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My car keeps running hot after about 15 mins. The coolant in the reservoir tank gets boiling hot.

I flushed the cooling system until clear water came out bottom radiator hose. I changed the water pump, thermostat, reservoir, & cap.

What could be the problem? How do I diagnose it?

UPDATE 12/9/2016

Ok i changed all of the gaskets including head gaskets. Its still overheating.

  • Take the rad cap off start it up and look for bubbling. If its bubbling its the head gasket/ cracked head. Does the heater run hot? if not its possibly an air lock stopping circulation of the coolant. – Mark Aug 24 '16 at 10:25
  • it's not just bubbles, it's literally boiling. ...hot to the touch – Will Mc Aug 24 '16 at 10:49
  • do the cooling fans come on? – Ben Aug 24 '16 at 14:26
  • After you flushed it, did you fill it with plain water? or 50/50 mix of coolant and distill water? – rana Aug 24 '16 at 14:43
  • first I used 50/50 & water it boiled,then I flushed again & used regular water,so that I wouldn't waste more 50/50,it boiled....like I can boil and egg in the reservoir – Will Mc Aug 24 '16 at 19:22
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It could be a number of thing, first things to check are that the radiator is actually getting hot. There is thermostat that, if faulty, may prevent coolant from entering the radiator. It could be that the radiator is blocked with silt / rust / debris. It could be that the impeller has become detached from the input shaft on the water pump or has lost a fin or two so the coolant isn't circulating. If could be that the system is air-locked so there is a bubble somewhere preventing coolant from entering the radiator properly, than can occur when the coolant level is topped up without setting the EVAC to HOT or overfilling the system.

  • Ok i changed all of the gaskets including head gaskets. Its still overheating.smh – Will Mc Dec 9 '16 at 15:20
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I would check:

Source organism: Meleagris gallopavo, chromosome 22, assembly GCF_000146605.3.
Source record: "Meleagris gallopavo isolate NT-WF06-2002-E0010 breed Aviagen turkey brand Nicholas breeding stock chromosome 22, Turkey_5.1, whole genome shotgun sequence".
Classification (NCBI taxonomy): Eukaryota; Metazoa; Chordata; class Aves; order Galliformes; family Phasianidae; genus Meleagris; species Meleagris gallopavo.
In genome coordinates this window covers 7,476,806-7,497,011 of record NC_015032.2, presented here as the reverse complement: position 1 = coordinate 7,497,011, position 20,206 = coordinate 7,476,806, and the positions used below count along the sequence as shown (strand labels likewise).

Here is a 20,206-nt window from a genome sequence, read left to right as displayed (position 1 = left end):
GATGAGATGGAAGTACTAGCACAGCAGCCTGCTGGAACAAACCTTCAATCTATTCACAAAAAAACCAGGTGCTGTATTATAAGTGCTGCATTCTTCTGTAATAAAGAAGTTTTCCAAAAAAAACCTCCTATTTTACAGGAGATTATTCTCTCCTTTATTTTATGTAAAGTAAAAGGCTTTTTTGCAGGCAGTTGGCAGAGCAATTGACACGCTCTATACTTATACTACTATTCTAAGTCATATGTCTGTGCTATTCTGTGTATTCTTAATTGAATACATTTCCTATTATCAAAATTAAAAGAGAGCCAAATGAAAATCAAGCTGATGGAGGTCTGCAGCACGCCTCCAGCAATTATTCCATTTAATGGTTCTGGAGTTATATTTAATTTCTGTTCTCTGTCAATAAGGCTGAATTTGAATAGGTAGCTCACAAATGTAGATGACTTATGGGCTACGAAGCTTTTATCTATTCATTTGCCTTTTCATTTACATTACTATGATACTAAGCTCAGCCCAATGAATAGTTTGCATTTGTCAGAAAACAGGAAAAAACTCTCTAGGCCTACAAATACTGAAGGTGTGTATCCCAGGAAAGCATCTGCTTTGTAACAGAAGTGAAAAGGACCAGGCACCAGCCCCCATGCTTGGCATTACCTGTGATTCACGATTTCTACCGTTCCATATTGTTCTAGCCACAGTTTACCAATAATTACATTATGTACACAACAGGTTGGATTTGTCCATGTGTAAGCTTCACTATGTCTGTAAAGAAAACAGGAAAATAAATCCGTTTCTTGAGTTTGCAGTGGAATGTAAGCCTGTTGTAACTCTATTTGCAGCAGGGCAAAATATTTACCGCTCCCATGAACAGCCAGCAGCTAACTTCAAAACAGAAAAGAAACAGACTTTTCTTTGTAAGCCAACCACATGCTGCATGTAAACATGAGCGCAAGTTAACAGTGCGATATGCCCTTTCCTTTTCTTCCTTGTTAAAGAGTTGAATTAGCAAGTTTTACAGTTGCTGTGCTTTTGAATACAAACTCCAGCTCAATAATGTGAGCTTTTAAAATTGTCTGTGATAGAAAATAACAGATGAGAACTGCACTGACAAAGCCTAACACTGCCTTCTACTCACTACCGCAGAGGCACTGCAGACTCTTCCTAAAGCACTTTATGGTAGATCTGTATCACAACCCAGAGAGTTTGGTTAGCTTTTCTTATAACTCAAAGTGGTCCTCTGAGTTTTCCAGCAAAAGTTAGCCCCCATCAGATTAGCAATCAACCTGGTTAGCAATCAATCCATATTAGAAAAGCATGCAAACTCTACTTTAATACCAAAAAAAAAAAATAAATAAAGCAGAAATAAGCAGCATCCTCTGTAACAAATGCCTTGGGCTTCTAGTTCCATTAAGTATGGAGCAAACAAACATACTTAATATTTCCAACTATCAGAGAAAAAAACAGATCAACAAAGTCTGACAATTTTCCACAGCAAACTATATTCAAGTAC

1. radiator in/out: check if it gets hot, and water flows out "clean"
  2. water pump: check if it is not sucking air by looking for leaks when engine is not working
  3. thermostat: take it out, put its assembly into the engine and run it without it for a check
  4. timing!: sometimes retarded timing increases engine heat a lot
  5. air in the system: when filling with coolant, squeeze the hoses like a hand pump, to let air go out, I sometimes add coolant with fresh started engine running while I add the liquid

When you uncapped the engine to put new head gasket, did you check for dirt in the coolant passages in both block and head?

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Release the air valve from the water outlet you have air trapped.

  • I did bleed it there is only steam,reservoir boiling. ...how else do I get trapped air out? if it is trapped air, it's almost like there is no suction from the water pump but I used 2 new ones.i thought that the first pump was defective – Will Mc Aug 26 '16 at 5:12
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    This answer needs to be fleshed out a little. If there is an "air valve", where is it? – Zaid Aug 26 '16 at 11:44
  • rite on top of thermostat housing – Will Mc Aug 26 '16 at 12:10
  • Trapped air in the engine can be very difficult to get out, especially if air is trapped at the thermostat. Air does not heat up the thermostat like coolant does so it does not open and the engine reaches boiling. Some thermostats have a tiny hole to allow the air to be pushed into the radiator, but not all do. If your thermostat does not have a hole drill one and try again before you start changing all sorts of gaskets. – spicetraders Oct 25 '16 at 18:04
  • Ok i changed all of the gaskets including head gaskets. Its still overheating.smh – Will Mc Dec 9 '16 at 15:19
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I have had the same problem once, this was what caused it. In your engine, you have so called core plugs. (often wrongly known as and called frost or welsh plugs) Sometimes they put up a fight when you try to pry them out, and lazy mechanics sometimes decide to just push it in the block to save time. It then gets stuck somewhere in you watercircuit and restricts waterflow. If this is somewhere near the cylinder, you have a local hot spot there, and the coolant may start to boil. I don't say this is the case with your engine, but it may be. It sounds like you have considered every other possibility.

  • Ok i changed all of the gaskets including head gaskets. Its still overheating.smh – Will Mc Dec 9 '16 at 15:19
  • I'm sorry but what do gaskets have to do with overheating? Overheating may be cause by poor tuning, but it's not plausible if it has ran fine before. I would suspect the radiator or cooling passages in your engine. Deposits on them restric heat transfer and can cause the engine to be unable to get rid of it's excess heat. – Bart Dec 12 '16 at 11:19

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